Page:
Academics and technocrats would employ the language of uneven development: advancement always follows the money first, before extending to everyone else. And in a country that developed as quickly as South Korea, it's no surprise that the contrast is sharp. Parts of this country feel like somebody threw a white tablecloth over a table cluttered with takeout. Of course the crystalware is crooked: there's a side dish beneath it! But with countries, you can't just clear and wipe the table before setting out the nicer new dishes. And some of the old dishes are nice, in their fashion.

Shiny New Korea and Grimy Old Korea don't often see eye to eye. Grimy Old Korea sidesteps the accusations of recklessness and ruthlessness with the language of nation building. It takes a tragedy like this for Grimy Old Korea to hang its head, to stop pleading "It's what everybody was doing!" and agree that they all rushed too quick, overlooked too much, and favored filling their own coffers over designing a nation made for its people.

Inside a globe of yellow ribbons:
the white flowers used in Korean funerals
Maybe this tragedy, after so many ignored warnings, will finally be the violent turning of a new leaf. Maybe the shame on one side, and rage on the other, will finally stop settling for band-aid solutions and transmute into real change, real accountability, until Grimy Old Korea is a closed chapter, and public safety is no longer a luxury for the moneyed. That would be a different kind of miracle than we started off hoping for.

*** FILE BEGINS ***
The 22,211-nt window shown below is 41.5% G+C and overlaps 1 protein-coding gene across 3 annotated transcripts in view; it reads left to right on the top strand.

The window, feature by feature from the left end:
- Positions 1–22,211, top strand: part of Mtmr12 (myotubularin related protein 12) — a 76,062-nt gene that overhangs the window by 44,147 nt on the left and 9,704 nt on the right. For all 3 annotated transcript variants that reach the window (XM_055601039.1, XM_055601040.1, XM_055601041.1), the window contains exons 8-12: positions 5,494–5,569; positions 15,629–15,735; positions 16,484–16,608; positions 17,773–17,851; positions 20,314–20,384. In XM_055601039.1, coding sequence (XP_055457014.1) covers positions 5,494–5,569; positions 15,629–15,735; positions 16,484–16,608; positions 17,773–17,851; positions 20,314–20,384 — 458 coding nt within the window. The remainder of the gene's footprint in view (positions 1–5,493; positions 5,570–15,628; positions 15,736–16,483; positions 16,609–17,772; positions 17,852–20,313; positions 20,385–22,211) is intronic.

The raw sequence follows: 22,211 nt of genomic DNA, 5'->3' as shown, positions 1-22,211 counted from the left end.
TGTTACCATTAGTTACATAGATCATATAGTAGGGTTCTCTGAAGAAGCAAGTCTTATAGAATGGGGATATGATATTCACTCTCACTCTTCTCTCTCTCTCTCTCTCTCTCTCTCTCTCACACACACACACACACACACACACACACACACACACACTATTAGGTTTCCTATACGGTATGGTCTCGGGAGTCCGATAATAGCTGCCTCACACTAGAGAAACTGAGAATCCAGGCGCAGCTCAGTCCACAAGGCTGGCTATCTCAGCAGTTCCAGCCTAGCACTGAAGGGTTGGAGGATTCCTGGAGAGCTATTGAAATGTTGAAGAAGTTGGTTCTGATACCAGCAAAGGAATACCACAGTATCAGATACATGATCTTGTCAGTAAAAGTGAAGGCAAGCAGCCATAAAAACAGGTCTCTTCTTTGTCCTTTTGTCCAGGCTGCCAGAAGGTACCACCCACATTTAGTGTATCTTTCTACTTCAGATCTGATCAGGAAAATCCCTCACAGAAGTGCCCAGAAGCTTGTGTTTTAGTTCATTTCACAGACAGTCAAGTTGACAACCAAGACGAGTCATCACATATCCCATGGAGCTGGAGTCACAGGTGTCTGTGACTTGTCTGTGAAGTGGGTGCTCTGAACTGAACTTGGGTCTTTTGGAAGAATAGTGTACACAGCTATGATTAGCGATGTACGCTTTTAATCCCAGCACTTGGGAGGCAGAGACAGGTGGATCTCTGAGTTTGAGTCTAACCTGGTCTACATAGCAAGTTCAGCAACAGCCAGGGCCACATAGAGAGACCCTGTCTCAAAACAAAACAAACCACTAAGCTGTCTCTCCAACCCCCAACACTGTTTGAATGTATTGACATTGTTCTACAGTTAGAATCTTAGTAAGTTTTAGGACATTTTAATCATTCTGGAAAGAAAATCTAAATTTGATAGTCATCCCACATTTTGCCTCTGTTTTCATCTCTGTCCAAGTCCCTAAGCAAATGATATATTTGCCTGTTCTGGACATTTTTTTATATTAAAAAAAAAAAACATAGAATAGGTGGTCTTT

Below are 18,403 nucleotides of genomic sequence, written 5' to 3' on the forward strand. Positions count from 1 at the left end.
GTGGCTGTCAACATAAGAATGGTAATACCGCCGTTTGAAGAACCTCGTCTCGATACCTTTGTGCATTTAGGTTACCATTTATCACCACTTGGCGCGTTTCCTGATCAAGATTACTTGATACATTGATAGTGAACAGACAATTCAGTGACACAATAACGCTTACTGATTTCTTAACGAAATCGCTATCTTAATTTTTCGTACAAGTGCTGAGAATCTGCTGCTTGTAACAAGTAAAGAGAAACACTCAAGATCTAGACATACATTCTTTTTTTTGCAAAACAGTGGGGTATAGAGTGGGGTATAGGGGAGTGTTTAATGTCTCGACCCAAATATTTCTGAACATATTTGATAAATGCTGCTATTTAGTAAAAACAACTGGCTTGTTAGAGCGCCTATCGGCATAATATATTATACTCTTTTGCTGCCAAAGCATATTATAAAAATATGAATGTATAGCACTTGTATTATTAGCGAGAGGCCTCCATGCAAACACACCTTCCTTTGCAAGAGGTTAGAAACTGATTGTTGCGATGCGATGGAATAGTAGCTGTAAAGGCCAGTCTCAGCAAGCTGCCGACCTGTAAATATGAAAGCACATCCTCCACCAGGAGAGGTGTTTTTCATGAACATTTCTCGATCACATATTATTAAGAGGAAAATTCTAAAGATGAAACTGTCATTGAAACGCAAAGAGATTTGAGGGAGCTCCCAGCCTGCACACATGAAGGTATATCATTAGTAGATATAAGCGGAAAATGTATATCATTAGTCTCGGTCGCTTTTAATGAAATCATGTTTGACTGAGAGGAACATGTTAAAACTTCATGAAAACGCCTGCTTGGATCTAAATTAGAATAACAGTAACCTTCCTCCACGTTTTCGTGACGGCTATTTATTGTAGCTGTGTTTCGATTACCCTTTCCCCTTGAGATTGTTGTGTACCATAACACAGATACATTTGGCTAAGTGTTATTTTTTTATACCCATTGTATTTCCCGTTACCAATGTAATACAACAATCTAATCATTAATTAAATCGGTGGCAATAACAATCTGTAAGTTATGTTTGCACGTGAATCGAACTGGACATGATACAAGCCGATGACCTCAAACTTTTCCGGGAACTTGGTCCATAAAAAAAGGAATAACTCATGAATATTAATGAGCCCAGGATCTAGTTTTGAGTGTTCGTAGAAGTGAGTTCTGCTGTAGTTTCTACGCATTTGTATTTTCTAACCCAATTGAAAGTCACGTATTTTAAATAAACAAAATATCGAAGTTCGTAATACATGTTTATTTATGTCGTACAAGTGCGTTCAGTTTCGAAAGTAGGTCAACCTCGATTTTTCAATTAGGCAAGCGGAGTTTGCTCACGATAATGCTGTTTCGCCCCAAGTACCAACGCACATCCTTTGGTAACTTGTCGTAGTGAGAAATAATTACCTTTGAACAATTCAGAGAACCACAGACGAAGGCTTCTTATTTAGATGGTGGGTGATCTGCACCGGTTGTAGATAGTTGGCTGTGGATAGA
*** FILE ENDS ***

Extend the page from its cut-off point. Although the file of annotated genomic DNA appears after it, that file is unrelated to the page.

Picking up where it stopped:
There was a promise implicitly made in Grimy Old Korea's heyday, that the nation under construction would be worth the work. That sacrifice and strain would mean future generations enjoy a better nation than the parents inherited. That was the deal. There is a yearning for Korea to be prosperous, but to round that out by also being compassionate, not just toward shareholders, but toward the strangers who live and die, grieve and starve, and still check nervously for Grimy Old Korea barreling toward them at every crosswalk.

I wish that the next generation of leaders, contractors and entrepreneurs would see their neighbors, and moreover their customers, tenants and passengers, as part of the great "We," not just during times of crisis and joy, but all the time. The delivery that we want right now is not the one that buzzed by on a sidewalk motorbike, with a metal takeout box that nearly clipped my son. We'd rather have those in power deliver on that promise made in the 60s and 70s, that one day we will be able to enjoy, in peace and safety, the fruit of the sacrifices and griefs we have been asked to bear for too too long. We've worked so hard and lost so much: why are we still so unhappy? Why do these things still happen?

The takeout delivery always arrives on time, but the delivery that really matters, has been delayed again and again. And with our yellow ribbons waving in the downtown, maybe that is the miracle we are still waiting for.